"Satanic" Arguments

John Durham Peters’ critique of liberalism is more radical than Sandel’s, especially on the right to free speech and the lengths to which he believes the media exploit it.

“There is something satanic about many liberal arguments in favor of free expression,” Peters writes. “Defenders of free speech often like to plumb the depths of the underworld. They tread where angels do not dare and reemerge escorting scruffy, marginal, or outlaw figures, many of whom spend their time planting slaps in the face of the public.”

In a talk at McGill University last year, Peters placed a red laser dot on liberalism in plainer English: “Liberalism undermines itself by pretending to be above the battle, by pretending to be neutral. Lots of liberals say it’s only a set of procedures and rules. But I would suggest that liberalism is one of the players. It’s not a referee. And that liberalism needs to recognize that it too has a vision. And that even in claiming neutrality it thereby forfeits a kind of neutrality, because by always trying to seek the higher ground it ends up pushing people out of an ethical position.”

Looking back, I have rarely seen more moral hypocrisy than in mainstream newsrooms, such as at The New York Times where I worked as a reporter from 1979 to 1989, and as a bureau chief for Bloomberg News in its Tokyo, London and Hong Kong newsrooms in the 1990s. Of course, I count myself as one of the hypocrites.

Absolutism Corrupts Absolutely?

On the one hand, reporters and editors in all these newsrooms were deeply committed to ferreting out the truth, and sometimes showed great courage in doing so. This behavior alone demonstrates journalists' deeply personal and moral involvement in society.

Yet at the same time, whenever moral questions arose upon the publication of our hard-won factual narratives, our first impulse was always to exempt ourselves from any further dialog by citing “objectivity.”

Our job was simply to gather and put out the information we dug up, we told our miffed complainants, and refused all further involvement.

The accuracy of the facts that we published, and not any discussion about the moral shadings raised by the timing or manner of their publication, was the highest moral principle we felt beholden too. “If you have a problem with what we published, talk to our lawyers,” we’d say to anyone who raised questions.

Free speech absolutism was the alpha and the omega of our moral thinking.

That was expedient, but was it right?

Reflecting on my newsroom experience in the light of Sandel and Peters, I think that by insisting on such moral disengagement, we journalists hurt society in several ways.

Three Problems

First, we abdicate our leadership role in society as clear, honest, reliable communicators. We limit the valuable contributions that we could make to society as exemplary communicators, by clinging to a hypocrisy that is visible for all to see.

Second, we contribute to journalism’s decline by degrading the public trust that is journalism’s principal foundation.

Third, and worst of all, by our moral obtuseness we fail to facilitate a robust and open discussion about what constitutes the good life – the best forms of government, the best values and models of human behavior.

A multicultural and global society especially needs such a free and open forum to progress peacefully. If journalism doesn’t create one, what social institution will?

These questions apply to citizen journalists -- the millions of bloggers, podcasters, YouTubers and other ordinary folks who are reporting the world around them on the Internet -- as much and even more so than to trained journalists.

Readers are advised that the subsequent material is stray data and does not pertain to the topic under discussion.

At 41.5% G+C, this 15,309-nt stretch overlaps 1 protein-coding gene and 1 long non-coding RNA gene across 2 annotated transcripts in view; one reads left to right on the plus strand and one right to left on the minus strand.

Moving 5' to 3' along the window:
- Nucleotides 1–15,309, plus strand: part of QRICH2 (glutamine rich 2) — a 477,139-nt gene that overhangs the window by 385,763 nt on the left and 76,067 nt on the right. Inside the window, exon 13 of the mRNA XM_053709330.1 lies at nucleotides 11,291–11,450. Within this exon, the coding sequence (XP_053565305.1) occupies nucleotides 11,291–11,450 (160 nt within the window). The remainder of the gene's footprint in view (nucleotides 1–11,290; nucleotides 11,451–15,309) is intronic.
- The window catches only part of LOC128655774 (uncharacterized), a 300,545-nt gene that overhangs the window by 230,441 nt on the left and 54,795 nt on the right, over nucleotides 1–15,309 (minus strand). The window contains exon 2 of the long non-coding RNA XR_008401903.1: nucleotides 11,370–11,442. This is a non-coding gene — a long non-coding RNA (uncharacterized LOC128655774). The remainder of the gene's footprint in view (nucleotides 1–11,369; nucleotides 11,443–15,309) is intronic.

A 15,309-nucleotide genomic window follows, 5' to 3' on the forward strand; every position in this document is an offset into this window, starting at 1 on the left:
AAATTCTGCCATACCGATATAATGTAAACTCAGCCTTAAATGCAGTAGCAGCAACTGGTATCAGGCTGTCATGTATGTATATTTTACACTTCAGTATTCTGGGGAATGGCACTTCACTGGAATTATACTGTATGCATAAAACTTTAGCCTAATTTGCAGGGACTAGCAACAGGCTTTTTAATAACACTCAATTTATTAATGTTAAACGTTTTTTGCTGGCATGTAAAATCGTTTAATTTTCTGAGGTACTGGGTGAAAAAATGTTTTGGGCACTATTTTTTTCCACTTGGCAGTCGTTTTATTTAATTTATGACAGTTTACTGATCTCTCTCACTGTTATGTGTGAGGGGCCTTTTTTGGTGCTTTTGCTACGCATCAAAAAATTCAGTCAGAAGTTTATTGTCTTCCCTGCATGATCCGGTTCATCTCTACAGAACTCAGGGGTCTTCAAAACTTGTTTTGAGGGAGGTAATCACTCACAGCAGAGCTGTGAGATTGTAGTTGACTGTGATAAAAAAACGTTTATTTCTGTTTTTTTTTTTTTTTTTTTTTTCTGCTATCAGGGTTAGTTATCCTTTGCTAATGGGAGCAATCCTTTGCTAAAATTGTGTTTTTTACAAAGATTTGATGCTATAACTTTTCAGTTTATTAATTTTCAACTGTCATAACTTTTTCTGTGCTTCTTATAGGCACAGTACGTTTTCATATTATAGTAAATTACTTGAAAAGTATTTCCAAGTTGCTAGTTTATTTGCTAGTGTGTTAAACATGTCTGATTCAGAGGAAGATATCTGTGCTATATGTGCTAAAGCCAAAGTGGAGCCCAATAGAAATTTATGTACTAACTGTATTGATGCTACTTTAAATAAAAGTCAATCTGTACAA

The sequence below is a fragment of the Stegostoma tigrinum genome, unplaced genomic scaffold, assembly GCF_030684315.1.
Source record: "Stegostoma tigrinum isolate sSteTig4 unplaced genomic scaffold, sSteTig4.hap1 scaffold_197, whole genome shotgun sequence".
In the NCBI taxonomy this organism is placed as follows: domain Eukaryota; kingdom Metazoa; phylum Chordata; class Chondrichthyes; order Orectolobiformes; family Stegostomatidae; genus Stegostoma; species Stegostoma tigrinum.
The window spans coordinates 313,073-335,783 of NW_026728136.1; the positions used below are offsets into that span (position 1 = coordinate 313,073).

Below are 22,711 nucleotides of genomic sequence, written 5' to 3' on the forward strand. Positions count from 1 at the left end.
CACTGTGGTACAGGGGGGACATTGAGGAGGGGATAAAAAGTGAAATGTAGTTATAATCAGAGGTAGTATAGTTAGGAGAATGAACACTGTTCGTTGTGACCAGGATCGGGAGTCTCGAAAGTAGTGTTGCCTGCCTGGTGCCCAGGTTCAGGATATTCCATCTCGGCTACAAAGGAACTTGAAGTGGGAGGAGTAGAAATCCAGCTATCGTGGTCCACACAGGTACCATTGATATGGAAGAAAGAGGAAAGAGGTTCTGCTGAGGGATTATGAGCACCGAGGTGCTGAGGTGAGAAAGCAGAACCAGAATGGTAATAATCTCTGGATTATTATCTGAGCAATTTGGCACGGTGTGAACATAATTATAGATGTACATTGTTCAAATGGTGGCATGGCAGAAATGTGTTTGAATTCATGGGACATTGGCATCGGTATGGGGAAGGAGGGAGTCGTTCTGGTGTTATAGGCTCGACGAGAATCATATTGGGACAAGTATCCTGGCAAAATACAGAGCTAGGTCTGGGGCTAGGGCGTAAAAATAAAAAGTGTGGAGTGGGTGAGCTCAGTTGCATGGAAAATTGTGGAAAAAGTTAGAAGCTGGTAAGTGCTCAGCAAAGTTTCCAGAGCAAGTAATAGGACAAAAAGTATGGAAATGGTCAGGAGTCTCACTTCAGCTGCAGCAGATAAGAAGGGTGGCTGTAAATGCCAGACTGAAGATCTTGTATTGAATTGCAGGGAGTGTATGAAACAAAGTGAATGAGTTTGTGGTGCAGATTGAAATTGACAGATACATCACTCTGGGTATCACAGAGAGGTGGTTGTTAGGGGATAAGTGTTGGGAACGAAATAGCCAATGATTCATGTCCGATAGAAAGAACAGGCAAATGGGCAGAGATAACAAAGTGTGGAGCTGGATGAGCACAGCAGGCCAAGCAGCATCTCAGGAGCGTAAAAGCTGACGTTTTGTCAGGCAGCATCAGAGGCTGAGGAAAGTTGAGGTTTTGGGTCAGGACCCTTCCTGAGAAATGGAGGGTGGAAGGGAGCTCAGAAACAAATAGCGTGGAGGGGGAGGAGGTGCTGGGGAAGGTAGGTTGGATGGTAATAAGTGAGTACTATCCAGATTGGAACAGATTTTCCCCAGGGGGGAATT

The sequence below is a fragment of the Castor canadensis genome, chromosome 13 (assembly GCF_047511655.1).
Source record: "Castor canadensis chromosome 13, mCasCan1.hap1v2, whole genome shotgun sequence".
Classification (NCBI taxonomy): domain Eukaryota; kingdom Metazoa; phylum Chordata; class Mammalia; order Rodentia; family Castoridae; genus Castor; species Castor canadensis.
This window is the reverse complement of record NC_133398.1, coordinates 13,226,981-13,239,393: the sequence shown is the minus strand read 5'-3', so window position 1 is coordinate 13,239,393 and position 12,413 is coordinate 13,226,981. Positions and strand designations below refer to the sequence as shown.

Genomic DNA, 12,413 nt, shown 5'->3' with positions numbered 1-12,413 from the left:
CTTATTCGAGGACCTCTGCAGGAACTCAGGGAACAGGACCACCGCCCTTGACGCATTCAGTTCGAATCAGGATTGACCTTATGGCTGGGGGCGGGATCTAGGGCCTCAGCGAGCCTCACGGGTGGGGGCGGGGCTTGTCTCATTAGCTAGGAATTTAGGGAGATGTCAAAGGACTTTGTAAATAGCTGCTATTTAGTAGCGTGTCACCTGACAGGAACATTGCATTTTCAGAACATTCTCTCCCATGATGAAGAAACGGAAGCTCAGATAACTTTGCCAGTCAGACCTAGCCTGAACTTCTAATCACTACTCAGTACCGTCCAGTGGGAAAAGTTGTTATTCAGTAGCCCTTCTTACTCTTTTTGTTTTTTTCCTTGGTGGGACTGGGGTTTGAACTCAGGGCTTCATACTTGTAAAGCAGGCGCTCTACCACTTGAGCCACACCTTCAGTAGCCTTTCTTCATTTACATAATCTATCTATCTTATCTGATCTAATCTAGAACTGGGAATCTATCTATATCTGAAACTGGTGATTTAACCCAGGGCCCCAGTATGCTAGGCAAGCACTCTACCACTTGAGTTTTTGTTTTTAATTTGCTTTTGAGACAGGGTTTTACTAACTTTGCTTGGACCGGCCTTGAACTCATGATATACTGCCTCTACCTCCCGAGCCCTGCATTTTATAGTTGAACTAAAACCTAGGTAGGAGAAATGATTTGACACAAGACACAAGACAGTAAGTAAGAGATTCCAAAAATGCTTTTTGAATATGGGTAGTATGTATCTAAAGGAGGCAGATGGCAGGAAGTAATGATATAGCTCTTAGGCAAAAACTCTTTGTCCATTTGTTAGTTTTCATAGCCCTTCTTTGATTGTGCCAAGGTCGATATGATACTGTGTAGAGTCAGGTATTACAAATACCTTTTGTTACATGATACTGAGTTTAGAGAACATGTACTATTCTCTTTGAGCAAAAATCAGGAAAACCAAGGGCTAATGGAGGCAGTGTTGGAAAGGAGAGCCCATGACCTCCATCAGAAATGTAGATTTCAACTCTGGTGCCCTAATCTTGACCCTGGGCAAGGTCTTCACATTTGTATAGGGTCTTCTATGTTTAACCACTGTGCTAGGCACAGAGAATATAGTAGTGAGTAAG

Because like it or not the institutions of journalism, and with them the traditional journalistic values they once protected, are crumbling. That turns the ethical imperative for creating useful journalism over to the people who account for the vast majority of hours that actually are spent today in society looking around, and then recording and commenting on what’s seen, which is the essential journalistic enterprise.

So what’s the answer?

Neighbors and Strangers

My philosopher-guides guides offer three variations on a civic-minded theme.

Michael Sandel counsels a revival of republican public philosophy that stresses the formation of individual moral character, much along the lines that Thomas Jefferson endorsed in his agrarian vision of democracy.

John Durham Peters advocates drawing on religious traditions that are in sync with each other and with secular solidarity. “One of the central principles of the law in Judaism is kindness to the stranger, and one of the central principles of Christianity is love of the neighbor,” he says. “In some way, [those] are more powerful foundations for thinking about society than liberalism if you want a society with both solidarity and freedom in it.”

Charles Taylor, in his brief but enlightening essay , advocates a communitarian project similar to Sandel’s and Peters’. Yet he cautions that any future peaceful world will require a burdensome body of laws and rules to maintain order.

“We will in many ways be living lives under even greater discipline than today,” Taylor says. “More than ever we are going to need trail-blazers who will open or retrieve forgotten modes of prayer, meditation, friendship, solidarity and compassionate action.”

My Resolution

Personally, I doubt that any such trail-blazers will be wearing blindfolds.

My New Year’s resolution is to work as a journalist, to act as a citizen, and to live as a human being without a blindfold.
Instead, I'll try to simply use my God-given head and heart and eyes.

Copyright @ 2008 The McGill Report

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Emanuel Paparella2008-01-25 11:41:57
Refreshing and honest introspection not usually engaged in by journalists.

To attempt an answer to the title's query: to expect journalists to talk about their own morals is like expecting rationalists to doubt their own "enlightenment." They will doubt everything but that.